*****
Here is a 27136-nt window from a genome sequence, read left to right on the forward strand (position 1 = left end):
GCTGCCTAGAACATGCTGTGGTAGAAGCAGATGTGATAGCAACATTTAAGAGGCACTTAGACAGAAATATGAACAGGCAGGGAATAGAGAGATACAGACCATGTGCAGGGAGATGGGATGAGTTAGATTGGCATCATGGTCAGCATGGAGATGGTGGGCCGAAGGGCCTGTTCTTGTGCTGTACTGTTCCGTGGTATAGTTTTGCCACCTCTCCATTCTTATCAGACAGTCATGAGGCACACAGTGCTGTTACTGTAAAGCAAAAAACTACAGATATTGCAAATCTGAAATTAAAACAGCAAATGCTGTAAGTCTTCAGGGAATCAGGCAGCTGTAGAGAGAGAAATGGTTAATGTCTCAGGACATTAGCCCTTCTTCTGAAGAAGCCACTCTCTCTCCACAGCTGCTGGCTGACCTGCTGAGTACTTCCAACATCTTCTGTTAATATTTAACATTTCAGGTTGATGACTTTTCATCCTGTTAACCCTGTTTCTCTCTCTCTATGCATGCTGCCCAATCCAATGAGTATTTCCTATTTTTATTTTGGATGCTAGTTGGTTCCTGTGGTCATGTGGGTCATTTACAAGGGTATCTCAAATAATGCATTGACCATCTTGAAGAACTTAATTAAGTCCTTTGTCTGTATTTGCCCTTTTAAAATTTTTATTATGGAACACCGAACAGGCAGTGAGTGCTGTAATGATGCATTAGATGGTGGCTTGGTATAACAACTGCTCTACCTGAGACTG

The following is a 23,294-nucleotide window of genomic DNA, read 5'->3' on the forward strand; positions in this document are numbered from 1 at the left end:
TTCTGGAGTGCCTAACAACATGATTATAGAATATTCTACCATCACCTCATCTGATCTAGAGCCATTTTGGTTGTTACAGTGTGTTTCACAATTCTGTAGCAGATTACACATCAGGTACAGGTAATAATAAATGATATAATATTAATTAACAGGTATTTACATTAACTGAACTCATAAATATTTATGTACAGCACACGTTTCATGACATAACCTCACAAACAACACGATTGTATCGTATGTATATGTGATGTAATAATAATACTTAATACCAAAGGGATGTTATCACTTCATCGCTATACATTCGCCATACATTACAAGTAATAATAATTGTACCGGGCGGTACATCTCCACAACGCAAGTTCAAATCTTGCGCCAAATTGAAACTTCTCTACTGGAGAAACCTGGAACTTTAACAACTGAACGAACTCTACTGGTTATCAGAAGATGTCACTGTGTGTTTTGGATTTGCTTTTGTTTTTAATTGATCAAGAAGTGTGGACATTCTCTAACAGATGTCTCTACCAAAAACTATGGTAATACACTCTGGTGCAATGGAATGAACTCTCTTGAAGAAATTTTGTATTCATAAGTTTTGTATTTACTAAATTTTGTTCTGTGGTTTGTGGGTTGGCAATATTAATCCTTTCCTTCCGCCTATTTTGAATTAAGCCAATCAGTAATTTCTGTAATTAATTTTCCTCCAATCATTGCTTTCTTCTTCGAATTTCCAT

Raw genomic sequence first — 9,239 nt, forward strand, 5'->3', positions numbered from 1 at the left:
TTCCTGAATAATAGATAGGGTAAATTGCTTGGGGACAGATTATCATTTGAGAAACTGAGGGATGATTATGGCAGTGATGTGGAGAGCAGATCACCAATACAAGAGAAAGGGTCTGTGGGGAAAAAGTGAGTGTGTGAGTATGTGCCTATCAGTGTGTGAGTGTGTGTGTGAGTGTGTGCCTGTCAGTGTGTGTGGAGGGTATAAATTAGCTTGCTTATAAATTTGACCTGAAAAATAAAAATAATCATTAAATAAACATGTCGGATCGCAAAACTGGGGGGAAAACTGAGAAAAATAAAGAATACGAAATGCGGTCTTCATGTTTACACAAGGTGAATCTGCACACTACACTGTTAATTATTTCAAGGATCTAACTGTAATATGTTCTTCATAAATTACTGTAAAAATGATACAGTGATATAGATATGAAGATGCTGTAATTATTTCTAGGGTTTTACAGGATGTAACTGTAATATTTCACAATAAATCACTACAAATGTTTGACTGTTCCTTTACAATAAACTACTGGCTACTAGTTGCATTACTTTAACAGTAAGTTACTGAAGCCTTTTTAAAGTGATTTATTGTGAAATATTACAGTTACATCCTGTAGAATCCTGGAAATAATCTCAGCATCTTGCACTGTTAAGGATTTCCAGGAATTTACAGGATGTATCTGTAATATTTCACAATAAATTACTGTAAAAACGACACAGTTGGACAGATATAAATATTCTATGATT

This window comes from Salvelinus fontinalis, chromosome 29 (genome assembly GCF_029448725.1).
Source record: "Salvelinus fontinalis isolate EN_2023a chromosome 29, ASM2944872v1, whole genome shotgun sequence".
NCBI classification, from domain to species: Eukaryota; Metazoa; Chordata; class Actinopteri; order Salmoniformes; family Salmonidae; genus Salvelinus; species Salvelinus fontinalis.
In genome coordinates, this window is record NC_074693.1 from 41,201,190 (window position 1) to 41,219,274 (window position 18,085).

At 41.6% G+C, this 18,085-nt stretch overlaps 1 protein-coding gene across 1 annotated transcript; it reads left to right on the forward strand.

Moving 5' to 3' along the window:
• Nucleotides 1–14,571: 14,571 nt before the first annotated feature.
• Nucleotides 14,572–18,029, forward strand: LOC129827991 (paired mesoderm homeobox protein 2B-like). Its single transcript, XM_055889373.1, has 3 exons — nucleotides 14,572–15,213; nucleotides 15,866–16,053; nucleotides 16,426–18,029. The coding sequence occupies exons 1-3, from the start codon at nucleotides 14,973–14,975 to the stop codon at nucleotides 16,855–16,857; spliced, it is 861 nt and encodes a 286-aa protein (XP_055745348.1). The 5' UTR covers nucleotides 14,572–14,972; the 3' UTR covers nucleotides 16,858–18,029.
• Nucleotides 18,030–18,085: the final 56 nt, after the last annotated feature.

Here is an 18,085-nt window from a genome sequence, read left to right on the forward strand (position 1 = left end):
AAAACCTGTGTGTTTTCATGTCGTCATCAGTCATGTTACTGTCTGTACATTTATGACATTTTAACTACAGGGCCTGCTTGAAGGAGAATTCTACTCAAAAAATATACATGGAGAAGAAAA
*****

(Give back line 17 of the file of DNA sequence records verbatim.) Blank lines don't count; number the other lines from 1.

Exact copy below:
AAAACCTGTGTGTTTTCATGTCGTCATCAGTCATGTTACTGTCTGTACATTTATGACATTTTAACTACAGGGCCTGCTTGAAGGAGAATTCTACTCAAAAAATATACATGGAGAAGAAAA